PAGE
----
Samsung has announced that their Galaxy S and Galaxy Tab 7-inch tablet will not be getting Android 4.0, a.k.a. Ice Cream Sandwich, the most anticipated Android upgrade in history, perhaps the only one anticipated widely outside of the technical chatter of Android nerd circles. The reason? They say it won’t work with their own Android User Interface, a.ka. Touchwiz.
While Touchwiz is generally inoffensive to look at and use, and added some much needed functionality to earlier versions of Android (but resulting in painful upgrade cycles), it is essentially rendered redundant by the Android 4.0 User Interface. If consumers were asked whether to keep their Touchwiz or upgrade, and explained the differences, there can be no doubt they would want to get the upgrade.
So why is Samsung putting their own defunct UI over the satisfaction of its customers? Greed is the likely explanation. They want to encourage upgrades rather than focus on older devices. This is a mistake. HTC made a similar mistake with the HTC Sense Gingerbread upgrade, delayed by the Sense User Interface until HTC had the sense to remove some of their modifications and allow it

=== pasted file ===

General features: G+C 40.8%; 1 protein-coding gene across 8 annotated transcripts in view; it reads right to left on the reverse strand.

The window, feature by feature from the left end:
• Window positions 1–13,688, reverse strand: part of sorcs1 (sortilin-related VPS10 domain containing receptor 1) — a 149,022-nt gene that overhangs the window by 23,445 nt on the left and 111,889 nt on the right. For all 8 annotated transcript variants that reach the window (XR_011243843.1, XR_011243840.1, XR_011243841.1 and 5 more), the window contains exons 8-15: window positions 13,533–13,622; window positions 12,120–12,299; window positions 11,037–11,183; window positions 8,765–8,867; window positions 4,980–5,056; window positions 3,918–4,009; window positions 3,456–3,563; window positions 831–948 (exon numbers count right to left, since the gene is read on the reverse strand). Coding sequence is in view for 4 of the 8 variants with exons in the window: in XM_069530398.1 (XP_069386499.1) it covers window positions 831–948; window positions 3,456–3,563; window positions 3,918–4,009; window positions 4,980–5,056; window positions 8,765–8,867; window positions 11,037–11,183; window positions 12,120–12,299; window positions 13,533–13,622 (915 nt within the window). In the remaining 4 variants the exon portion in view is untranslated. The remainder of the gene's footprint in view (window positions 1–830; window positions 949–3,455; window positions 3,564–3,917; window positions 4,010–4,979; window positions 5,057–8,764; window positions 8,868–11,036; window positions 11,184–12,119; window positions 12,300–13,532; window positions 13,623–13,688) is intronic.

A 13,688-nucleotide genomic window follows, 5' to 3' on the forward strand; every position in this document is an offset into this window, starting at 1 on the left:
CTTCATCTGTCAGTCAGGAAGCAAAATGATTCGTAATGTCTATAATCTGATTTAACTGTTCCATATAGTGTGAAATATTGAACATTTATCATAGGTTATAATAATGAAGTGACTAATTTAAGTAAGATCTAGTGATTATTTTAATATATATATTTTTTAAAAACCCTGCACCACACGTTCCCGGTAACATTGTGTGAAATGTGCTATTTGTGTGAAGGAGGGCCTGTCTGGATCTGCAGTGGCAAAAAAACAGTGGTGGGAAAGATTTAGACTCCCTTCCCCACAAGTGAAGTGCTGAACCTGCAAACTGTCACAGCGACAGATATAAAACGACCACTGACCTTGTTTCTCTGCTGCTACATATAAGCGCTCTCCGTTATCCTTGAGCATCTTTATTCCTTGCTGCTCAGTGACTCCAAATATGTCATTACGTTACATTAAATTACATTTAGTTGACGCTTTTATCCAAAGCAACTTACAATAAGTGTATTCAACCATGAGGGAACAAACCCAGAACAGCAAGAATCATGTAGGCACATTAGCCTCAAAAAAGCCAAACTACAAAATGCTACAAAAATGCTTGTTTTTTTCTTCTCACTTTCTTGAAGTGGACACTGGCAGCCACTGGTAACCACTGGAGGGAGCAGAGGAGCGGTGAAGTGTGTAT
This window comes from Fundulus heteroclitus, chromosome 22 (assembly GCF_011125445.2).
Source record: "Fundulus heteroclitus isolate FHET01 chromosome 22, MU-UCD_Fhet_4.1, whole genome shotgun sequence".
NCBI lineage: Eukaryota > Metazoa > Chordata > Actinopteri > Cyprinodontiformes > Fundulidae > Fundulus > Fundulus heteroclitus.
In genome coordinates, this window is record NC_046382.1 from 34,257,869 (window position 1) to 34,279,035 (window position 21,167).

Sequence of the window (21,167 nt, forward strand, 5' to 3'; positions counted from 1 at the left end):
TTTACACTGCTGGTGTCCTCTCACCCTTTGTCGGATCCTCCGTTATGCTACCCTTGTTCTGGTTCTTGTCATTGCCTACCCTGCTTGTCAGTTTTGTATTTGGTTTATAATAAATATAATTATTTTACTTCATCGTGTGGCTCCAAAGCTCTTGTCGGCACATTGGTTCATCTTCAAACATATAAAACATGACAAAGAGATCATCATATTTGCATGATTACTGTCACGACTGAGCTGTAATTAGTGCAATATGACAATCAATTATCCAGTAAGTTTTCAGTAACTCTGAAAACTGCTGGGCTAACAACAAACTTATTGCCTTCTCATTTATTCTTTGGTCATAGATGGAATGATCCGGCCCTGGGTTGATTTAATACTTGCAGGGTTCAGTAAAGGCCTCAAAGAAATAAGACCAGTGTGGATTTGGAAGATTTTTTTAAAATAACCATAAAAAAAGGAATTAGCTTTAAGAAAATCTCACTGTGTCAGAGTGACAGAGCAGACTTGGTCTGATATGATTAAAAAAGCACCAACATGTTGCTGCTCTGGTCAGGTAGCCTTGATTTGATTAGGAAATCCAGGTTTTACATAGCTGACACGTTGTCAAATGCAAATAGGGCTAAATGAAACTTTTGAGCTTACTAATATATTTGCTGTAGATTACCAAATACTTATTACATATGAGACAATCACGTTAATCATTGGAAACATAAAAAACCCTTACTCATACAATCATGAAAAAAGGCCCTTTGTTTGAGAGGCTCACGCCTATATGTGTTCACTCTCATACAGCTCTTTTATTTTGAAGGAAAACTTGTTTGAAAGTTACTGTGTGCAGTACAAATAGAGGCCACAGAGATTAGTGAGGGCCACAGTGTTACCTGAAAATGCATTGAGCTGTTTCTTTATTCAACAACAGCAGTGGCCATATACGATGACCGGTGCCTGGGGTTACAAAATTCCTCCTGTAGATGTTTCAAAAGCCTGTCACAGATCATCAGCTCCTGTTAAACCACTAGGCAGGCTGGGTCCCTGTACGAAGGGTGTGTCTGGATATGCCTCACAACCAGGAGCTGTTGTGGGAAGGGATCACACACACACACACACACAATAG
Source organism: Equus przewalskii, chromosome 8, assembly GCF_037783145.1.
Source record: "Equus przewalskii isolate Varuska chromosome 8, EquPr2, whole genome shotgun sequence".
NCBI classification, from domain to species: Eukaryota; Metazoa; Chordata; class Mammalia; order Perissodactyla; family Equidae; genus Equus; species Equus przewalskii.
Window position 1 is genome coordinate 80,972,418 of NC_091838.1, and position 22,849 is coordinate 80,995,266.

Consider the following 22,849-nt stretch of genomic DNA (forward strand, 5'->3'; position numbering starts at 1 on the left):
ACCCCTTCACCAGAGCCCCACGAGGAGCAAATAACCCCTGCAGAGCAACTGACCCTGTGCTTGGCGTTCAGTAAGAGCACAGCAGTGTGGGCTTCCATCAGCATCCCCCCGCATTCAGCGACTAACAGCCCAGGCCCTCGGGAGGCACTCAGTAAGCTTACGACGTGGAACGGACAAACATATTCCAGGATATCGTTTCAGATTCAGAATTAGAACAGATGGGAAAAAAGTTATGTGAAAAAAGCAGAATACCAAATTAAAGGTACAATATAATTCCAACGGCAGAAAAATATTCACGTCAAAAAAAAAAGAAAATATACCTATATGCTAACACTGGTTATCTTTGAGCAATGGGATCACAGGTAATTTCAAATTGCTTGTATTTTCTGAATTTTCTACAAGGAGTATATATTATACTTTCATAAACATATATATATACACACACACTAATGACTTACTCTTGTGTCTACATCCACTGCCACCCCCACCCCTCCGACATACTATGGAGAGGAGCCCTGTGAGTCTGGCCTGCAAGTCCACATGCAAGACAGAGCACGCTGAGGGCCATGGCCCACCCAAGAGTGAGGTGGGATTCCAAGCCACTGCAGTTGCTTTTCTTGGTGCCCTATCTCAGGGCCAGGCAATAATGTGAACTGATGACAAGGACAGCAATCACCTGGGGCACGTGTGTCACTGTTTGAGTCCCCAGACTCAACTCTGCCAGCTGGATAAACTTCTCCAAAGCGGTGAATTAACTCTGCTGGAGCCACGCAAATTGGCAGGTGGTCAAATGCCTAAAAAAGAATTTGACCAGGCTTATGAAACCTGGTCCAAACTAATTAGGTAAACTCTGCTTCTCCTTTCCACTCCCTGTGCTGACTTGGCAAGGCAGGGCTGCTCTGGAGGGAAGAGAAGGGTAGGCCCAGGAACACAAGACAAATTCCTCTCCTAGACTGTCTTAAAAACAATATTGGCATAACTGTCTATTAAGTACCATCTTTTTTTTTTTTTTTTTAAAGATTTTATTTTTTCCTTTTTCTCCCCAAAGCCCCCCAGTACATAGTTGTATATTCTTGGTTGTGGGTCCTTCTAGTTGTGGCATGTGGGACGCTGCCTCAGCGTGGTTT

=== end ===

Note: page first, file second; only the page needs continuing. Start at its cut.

Samsung risks driving users to competing companies, or even turning them away from Android entirely by denying them the experience of the finest Android to date. Samsung should simply offer a vanilla Android 4.0, with explanation that customers will lose the use of the Touchwiz interface, and with an option to restore. This would truly prove if Touchwiz is popular enough to justify its existence. I doubt that it is.
As a member of the Open Handset Alliance, and a leading Android manufacturer, Samsung has a responsibility to its consumers and to the platform to deliver this upgrade to every device with the technological capability to support it, especially for their more iconic products like the Galaxy series. To do otherwise shows little regard for the people who invested in their products in good faith.
I love technology and how it changes our lives. There’s something almost spiritual about how new technologies connect and empower us. And it’s really cool, too.